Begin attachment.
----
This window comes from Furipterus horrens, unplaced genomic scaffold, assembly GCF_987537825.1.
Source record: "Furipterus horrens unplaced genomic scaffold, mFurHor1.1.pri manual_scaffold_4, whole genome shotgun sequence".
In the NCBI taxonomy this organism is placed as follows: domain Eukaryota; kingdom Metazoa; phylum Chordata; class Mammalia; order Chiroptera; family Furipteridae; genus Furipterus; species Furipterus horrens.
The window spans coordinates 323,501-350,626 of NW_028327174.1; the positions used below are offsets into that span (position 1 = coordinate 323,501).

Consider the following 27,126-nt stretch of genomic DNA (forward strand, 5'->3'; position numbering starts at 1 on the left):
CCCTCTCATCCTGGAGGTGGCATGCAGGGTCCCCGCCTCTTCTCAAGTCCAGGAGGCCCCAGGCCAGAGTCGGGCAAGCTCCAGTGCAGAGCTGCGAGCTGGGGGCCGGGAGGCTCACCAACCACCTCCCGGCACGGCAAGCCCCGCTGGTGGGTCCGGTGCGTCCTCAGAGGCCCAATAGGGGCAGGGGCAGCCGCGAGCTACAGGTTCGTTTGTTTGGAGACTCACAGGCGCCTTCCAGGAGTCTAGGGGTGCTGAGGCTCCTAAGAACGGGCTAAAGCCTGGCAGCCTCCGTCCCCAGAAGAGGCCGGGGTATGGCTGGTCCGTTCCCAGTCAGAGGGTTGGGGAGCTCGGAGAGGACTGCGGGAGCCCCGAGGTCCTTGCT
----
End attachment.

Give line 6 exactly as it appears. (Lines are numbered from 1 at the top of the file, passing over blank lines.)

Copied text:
CCCTCTCATCCTGGAGGTGGCATGCAGGGTCCCCGCCTCTTCTCAAGTCCAGGAGGCCCCAGGCCAGAGTCGGGCAAGCTCCAGTGCAGAGCTGCGAGCTGGGGGCCGGGAGGCTCACCAACCACCTCCCGGCACGGCAAGCCCCGCTGGTGGGTCCGGTGCGTCCTCAGAGGCCCAATAGGGGCAGGGGCAGCCGCGAGCTACAGGTTCGTTTGTTTGGAGACTCACAGGCGCCTTCCAGGAGTCTAGGGGTGCTGAGGCTCCTAAGAACGGGCTAAAGCCTGGCAGCCTCCGTCCCCAGAAGAGGCCGGGGTATGGCTGGTCCGTTCCCAGTCAGAGGGTTGGGGAGCTCGGAGAGGACTGCGGGAGCCCCGAGGTCCTTGCT